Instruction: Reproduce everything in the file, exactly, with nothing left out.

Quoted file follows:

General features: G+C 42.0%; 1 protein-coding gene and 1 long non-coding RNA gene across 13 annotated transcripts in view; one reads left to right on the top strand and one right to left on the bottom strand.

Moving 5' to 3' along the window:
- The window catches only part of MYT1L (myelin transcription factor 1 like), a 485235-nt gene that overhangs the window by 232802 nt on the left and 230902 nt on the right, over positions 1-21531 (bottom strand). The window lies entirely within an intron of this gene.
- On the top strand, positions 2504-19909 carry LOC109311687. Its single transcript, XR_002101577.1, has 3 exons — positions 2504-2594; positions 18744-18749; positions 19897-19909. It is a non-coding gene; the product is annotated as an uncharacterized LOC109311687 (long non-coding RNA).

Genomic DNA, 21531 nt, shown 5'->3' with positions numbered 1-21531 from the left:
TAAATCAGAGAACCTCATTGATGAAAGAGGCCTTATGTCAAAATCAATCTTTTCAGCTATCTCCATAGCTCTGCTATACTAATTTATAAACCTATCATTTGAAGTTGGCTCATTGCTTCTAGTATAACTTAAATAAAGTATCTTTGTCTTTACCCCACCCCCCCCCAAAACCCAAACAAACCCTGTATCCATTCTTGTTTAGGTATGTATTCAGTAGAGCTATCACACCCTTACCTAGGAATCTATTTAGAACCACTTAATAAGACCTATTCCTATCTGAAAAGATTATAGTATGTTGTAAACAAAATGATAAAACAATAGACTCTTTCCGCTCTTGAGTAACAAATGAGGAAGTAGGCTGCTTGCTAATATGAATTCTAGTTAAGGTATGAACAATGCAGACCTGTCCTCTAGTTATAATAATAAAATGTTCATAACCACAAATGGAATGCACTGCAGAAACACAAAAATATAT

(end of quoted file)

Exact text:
General features: G+C 42.0%; 1 protein-coding gene and 1 long non-coding RNA gene across 13 annotated transcripts in view; one reads left to right on the top strand and one right to left on the bottom strand.

Moving 5' to 3' along the window:
- The window catches only part of MYT1L (myelin transcription factor 1 like), a 485235-nt gene that overhangs the window by 232802 nt on the left and 230902 nt on the right, over positions 1-21531 (bottom strand). The window lies entirely within an intron of this gene.
- On the top strand, positions 2504-19909 carry LOC109311687. Its single transcript, XR_002101577.1, has 3 exons — positions 2504-2594; positions 18744-18749; positions 19897-19909. It is a non-coding gene; the product is annotated as an uncharacterized LOC109311687 (long non-coding RNA).

Genomic DNA, 21531 nt, shown 5'->3' with positions numbered 1-21531 from the left:
TAAATCAGAGAACCTCATTGATGAAAGAGGCCTTATGTCAAAATCAATCTTTTCAGCTATCTCCATAGCTCTGCTATACTAATTTATAAACCTATCATTTGAAGTTGGCTCATTGCTTCTAGTATAACTTAAATAAAGTATCTTTGTCTTTACCCCACCCCCCCCCAAAACCCAAACAAACCCTGTATCCATTCTTGTTTAGGTATGTATTCAGTAGAGCTATCACACCCTTACCTAGGAATCTATTTAGAACCACTTAATAAGACCTATTCCTATCTGAAAAGATTATAGTATGTTGTAAACAAAATGATAAAACAATAGACTCTTTCCGCTCTTGAGTAACAAATGAGGAAGTAGGCTGCTTGCTAATATGAATTCTAGTTAAGGTATGAACAATGCAGACCTGTCCTCTAGTTATAATAATAAAATGTTCATAACCACAAATGGAATGCACTGCAGAAACACAAAAATATAT